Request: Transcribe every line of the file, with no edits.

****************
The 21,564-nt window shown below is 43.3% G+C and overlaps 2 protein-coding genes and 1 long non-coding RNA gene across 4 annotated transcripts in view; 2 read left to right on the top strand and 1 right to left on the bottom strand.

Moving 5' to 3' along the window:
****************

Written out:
The 21,564-nt window shown below is 43.3% G+C and overlaps 2 protein-coding genes and 1 long non-coding RNA gene across 4 annotated transcripts in view; 2 read left to right on the top strand and 1 right to left on the bottom strand.

Moving 5' to 3' along the window: